The Paramedic Science Program
Paramedics respond to everything from automobile accidents and heart attacks, to drownings, gunshot wounds and heat exhaustion. Paramedics provide the same level of care to patients in the ambulance that patients initially receive at the hospital. This immediate attention is often the difference between life and death.
Paramedics are typically dispatched to scenes via 911 operators and often work closely with police and fire department personnel in the field. Once they arrive on scene, paramedics determine the nature and extent of the patient's condition, whether there are preexisting medical problems and whether the patient needs to be transported to the hospital. In some events, paramedics are able to treat patients with minor injuries (like falling or blood sugar problems) at the scene of the accident without having to transport them to a medical facility. In more severe cases, emergency treatment for complicated problems is carried out under the direction of medical doctors, by radio or phone, preceding or during patient transport.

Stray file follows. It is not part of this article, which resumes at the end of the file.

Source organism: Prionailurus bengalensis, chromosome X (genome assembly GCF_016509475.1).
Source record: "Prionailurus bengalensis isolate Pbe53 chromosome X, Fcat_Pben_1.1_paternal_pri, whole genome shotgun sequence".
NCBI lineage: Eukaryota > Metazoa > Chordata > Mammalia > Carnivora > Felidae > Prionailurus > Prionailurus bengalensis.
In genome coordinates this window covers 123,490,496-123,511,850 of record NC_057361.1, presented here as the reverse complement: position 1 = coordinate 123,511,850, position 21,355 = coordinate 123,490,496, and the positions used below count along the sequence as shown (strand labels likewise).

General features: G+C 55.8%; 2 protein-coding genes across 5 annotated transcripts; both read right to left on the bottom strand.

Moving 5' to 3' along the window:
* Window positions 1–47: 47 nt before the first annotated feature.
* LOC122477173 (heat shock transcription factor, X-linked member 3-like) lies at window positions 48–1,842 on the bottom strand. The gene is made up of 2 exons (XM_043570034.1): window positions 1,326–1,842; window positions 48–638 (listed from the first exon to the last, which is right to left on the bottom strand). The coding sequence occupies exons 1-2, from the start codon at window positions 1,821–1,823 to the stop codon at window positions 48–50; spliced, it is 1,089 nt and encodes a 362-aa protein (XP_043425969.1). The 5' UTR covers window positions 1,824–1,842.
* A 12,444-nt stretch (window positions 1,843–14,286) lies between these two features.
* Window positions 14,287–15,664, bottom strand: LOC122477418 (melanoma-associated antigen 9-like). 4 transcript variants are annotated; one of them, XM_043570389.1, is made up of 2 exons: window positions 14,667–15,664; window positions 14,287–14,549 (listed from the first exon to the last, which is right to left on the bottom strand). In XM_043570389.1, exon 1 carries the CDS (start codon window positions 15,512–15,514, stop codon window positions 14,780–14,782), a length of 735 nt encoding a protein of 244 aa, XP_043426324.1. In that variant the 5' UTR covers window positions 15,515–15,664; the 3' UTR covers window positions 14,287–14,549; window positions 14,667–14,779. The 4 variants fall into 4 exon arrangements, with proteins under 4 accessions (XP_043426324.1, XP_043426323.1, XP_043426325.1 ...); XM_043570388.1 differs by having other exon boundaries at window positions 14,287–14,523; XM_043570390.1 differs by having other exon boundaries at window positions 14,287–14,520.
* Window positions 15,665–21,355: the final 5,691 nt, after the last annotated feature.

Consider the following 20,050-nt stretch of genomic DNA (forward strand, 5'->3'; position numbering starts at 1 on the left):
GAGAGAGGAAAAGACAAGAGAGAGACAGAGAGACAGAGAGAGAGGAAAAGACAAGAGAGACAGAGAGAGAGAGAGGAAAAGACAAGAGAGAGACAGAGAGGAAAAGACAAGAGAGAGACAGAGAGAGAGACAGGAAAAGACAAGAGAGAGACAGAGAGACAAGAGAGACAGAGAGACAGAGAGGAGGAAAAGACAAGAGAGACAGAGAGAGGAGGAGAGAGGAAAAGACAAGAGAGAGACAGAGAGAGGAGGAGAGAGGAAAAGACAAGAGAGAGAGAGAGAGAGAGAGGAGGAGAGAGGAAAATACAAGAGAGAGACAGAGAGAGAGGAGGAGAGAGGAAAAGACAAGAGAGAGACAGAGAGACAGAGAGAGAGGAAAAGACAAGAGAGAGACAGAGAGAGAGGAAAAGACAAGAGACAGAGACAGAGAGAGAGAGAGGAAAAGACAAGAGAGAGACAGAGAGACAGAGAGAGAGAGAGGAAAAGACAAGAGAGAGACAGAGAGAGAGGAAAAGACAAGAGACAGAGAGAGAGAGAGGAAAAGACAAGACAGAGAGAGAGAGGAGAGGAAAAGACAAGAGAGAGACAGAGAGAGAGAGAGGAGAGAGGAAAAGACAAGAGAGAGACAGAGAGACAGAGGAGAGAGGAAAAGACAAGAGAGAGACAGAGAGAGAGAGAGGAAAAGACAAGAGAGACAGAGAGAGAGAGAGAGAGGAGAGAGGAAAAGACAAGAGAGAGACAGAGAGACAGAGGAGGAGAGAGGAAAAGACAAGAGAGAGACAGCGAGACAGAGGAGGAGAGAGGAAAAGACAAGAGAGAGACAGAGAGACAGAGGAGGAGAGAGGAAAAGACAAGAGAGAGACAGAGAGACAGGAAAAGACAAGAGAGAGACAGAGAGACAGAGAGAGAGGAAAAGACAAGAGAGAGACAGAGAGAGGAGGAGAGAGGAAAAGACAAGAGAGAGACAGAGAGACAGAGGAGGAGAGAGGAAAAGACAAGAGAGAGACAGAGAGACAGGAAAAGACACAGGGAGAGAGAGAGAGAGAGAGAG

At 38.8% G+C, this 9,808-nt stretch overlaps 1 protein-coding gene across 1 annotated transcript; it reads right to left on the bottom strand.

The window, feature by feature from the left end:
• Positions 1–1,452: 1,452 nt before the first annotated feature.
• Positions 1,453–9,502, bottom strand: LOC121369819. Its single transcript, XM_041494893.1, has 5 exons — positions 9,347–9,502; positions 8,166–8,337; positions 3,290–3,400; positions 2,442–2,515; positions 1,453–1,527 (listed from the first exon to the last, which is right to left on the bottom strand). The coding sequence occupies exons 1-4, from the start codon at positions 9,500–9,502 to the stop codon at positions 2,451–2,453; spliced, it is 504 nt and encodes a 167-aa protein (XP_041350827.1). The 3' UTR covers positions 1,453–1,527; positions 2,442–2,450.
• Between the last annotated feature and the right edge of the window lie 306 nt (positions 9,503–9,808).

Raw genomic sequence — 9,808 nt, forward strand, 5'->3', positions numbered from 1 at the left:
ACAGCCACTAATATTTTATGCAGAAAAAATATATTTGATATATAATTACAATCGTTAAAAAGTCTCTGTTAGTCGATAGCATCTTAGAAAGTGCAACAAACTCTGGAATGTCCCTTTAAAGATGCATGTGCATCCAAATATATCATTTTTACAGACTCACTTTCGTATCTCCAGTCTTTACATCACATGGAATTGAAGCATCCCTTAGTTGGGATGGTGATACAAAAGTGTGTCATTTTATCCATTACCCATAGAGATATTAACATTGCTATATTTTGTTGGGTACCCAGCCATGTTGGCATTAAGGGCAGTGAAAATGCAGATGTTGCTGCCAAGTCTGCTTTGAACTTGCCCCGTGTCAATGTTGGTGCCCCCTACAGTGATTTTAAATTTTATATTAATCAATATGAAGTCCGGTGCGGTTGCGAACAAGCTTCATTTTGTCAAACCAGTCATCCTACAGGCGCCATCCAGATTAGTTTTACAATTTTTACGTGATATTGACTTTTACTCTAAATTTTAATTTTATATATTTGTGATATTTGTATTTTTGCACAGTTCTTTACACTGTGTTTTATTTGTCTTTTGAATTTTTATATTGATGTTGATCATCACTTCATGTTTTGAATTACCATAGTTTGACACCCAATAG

Paramedics are trained to provide intravenous therapy (place IVs), administer medication and use other tools like heart rate monitors and electrocardiography (ECG) equipment. Generally, one paramedic will drive the ambulance while the other monitors the patient's vital signs and provides additional care as needed in transit. Once they arrive at the medical facility, paramedics help transfer patients to the emergency department and provide an in-depth hand-off report to hospital staff. Some paramedics also work on helicopter flight crews which transport critically ill or injured patients to hospital trauma centers.
While a paramedics' primary scope of practice is to assess patients and prevent/reduce morbidity, paramedics' roles are being expanded. Some emerging responsibilities include public education, health promotion and integrated healthcare (also known as community paramedicine). As the role continues to expand, paramedics will also facilitate access to care, as well as act as first responders.
Helpful High School Courses
- Emergency Medical Technician (EMT) Course and Certification